Designing for Writing (Plottr then Scrivener)

Plotters versus Pantsers

Plotters plan a story’s major events, then they write using that guide. (Pantsers, on the other hand, simply jump right in to the writing and “see where it goes.”)

I’ve mentioned the Seven Point System in other posts.

The picture is a screen grab from a story-design tool called Plottr. It provides a nice visual representation of a story’s structure. In the above screen capture, the top row of boxes are the “points” in the Seven Point System: Hook, Plot Turn 1, Pinch 1, and so forth. And in the second row, I’ve sketched their contents into the “Main Plot” line. (“MC POV” means “Main Character’s Point of View.” In the “Narrator POV” scenes, those will be told by an outsider observing the action.)

At this point, I haven’t decided on anyone’s name so “X” is the main character, “Y” is the object of his lust, and “Z” is his wife.

I’ve found that as my story develops in Plottr I am increasingly clicking and bringing up different views, add to the notes, and the clicking back to the main picture. Eventually, Plottr’s ability to let me see the whole story at once–that’s what attracted me to Plottr in the first place–is lost: I can no longer see the forest because of all the trees I’ve planted.

It’s time to graduate to Scrivener.

Plottr’s “export” to a Scrivener project is perfect.

And once I do that, I shift all my story-writing to that tool.

In Scrivener, the boxes in Plottr become folders (Chapters) and sections (Scenes).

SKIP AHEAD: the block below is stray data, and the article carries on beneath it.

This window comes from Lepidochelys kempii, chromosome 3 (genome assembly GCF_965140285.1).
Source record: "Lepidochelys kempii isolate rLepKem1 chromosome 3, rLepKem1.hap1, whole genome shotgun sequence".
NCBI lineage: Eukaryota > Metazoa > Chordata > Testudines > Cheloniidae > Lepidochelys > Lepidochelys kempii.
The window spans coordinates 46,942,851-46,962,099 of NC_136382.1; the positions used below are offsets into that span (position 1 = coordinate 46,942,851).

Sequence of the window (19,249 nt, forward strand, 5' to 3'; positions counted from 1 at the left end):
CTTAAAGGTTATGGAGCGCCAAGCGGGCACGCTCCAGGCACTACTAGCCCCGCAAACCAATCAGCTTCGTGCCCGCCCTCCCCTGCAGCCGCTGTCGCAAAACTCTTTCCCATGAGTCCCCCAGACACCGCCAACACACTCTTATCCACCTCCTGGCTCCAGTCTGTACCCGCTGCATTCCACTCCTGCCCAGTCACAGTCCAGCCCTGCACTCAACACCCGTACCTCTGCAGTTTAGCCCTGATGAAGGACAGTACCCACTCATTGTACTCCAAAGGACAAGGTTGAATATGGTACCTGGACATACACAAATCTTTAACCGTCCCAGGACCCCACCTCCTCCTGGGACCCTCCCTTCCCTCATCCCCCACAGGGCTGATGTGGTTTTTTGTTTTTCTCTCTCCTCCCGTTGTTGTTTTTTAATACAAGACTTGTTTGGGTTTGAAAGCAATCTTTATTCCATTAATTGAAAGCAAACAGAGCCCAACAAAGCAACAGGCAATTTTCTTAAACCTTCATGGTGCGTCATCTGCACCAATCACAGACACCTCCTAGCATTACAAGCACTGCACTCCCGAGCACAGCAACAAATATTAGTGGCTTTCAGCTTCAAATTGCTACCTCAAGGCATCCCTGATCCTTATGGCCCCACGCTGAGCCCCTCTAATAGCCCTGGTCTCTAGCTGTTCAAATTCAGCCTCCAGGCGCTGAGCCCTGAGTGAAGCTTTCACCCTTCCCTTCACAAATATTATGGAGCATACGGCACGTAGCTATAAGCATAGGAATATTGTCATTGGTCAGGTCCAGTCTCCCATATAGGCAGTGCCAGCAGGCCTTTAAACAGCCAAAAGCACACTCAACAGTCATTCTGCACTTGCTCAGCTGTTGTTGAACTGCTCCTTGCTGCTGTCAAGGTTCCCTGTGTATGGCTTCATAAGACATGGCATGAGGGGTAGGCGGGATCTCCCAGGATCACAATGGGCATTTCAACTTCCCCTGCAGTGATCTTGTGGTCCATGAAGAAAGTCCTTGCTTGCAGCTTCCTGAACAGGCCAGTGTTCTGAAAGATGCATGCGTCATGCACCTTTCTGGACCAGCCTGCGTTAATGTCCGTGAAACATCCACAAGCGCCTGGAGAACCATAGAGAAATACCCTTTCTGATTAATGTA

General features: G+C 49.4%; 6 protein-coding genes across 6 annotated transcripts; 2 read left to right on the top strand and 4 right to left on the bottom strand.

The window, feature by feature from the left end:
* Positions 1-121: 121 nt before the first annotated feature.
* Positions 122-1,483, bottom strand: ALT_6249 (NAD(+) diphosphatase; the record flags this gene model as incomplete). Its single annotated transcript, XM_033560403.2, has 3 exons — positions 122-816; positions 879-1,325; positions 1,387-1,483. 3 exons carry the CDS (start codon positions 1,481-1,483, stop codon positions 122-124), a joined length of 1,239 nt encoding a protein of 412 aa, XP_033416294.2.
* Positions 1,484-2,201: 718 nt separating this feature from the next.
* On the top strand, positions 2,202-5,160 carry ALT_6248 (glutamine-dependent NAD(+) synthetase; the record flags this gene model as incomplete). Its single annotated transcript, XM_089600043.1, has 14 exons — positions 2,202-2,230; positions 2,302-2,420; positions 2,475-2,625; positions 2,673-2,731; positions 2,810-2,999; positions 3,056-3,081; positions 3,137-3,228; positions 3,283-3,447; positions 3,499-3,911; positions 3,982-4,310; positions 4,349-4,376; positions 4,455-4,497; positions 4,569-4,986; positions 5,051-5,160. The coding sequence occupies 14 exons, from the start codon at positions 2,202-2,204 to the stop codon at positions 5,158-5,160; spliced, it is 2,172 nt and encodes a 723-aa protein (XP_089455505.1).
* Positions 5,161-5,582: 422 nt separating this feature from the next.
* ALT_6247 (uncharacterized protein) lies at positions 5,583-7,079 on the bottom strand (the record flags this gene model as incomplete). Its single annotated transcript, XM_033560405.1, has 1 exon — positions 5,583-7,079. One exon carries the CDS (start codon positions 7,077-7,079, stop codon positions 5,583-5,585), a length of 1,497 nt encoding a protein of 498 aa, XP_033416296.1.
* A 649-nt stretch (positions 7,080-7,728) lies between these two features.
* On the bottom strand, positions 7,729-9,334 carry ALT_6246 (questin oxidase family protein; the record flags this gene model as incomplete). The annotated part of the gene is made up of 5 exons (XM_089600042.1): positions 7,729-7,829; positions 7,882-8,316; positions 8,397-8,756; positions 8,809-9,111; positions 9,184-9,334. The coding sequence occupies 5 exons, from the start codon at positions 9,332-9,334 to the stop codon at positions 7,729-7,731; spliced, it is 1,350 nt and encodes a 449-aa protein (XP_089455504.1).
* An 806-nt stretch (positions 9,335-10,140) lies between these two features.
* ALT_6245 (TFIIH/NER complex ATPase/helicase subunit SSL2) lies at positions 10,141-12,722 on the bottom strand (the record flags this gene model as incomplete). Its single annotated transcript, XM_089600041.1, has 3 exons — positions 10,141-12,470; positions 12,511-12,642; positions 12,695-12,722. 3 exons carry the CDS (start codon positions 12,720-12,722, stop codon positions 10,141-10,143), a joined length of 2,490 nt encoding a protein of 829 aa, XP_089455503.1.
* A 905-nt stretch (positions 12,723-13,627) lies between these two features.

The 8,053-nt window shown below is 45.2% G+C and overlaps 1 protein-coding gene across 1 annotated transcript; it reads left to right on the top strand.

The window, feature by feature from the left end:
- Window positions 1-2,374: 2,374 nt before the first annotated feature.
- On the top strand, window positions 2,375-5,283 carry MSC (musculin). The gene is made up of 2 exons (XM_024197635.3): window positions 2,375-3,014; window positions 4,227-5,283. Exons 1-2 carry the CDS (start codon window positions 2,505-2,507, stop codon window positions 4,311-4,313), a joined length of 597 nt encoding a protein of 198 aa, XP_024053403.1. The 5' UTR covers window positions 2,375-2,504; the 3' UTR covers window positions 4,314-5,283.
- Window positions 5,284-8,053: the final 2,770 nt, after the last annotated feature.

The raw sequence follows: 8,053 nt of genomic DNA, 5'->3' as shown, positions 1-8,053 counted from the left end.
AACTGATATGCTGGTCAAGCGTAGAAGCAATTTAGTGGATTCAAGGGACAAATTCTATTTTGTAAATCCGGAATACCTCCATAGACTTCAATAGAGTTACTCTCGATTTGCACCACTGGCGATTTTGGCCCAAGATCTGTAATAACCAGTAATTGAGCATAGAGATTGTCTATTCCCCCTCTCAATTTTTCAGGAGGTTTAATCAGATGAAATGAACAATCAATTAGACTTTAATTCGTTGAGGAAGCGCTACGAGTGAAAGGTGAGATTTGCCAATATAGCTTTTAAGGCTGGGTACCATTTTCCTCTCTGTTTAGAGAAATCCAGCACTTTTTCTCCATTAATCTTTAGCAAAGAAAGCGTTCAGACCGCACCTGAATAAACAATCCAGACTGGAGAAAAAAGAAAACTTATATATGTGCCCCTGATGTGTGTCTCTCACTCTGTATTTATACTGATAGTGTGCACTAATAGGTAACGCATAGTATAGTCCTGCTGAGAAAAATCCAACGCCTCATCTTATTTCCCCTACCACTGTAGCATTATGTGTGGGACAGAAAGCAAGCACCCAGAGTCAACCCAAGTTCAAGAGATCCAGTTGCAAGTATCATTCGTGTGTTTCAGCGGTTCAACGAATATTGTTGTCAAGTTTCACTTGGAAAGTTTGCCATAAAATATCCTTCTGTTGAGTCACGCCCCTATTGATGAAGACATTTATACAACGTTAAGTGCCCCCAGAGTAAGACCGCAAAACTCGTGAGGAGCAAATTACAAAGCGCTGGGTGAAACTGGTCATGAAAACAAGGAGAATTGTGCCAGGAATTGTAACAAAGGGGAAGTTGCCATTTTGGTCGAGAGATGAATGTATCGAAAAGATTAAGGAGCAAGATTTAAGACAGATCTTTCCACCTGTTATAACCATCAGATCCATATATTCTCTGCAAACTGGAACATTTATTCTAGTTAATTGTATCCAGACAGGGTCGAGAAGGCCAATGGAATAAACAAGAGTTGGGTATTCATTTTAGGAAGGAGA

For this particular story, I am now sure it will be short, a few thousand words at most. It’s definitely not a novel (typically 70,000 or more words). By convention, short stories usually don’t have chapters. Instead, they have one or more scenes, and other than a blank line, that’s the only division.

For this story, I don’t need the folders that Plottr created. So, I moved (drag-and-drop) the seven scenes in the Binder up to the top of the Manuscript folder, and then deleted their empty folders.

Here’s the result, first in Scrivenings mode, and then in Corkboard View.

Next, notice over in the Notes folder (middle of the Binder in the left-hand column) are folder for Character, Places, and Notes that have come across from Plottr.

Plottr’s Characters folder is redundant with one already in Scrivener.

Through this process, I’m shifting my work and my brain into Scrivener. When I think “Character,” I want to go to the Scrivener folder.

So, I will drag-and-drop what’s inside Plottr’s “Characters” folder into Scrivener’s folder of the same name, and then Trash Plottr’s (now empty) one.

Thereafter, I’ll add more detail to the characters including a picture glommed from the internet. (I don’t use the pictures for anything other than to look at while writing, so I’m not violating a copyright.)

And then I’m ready to start spewing text into Scrivener.

Important Point: Once I’ve transitioned to Scrivener, I don’t go back to Plottr. What I did in Plottr is, as far as I’m concerned, dead and buried.

Forward, always forward.

Plottr facilitates the first part of writing a story. It’s very visual and for the early planning, that works great.

Then, the writing of the text, the first draft, takes place in Scrivener. And as necessary, I will restructure and replan the story–which happens almost all the time–in Scrivener.

And I’ll stay in Scrivener for all of the edit and polish stages.

For a novel, the proportion of time spent in Plottr becomes miniscule, but that doesn’t belittle its contribution. Rather, it’s just that writing the first draft can take weeks, and then editing, rewriting, and re-editing will consume months. (Many successful novelists take six to twelve months to complete a novel.)

Plottr helps. Scrivener helps. But, as with reality shows on TV, it’s the editing that turns raw cabbage into …

What can you make with raw cabbage?

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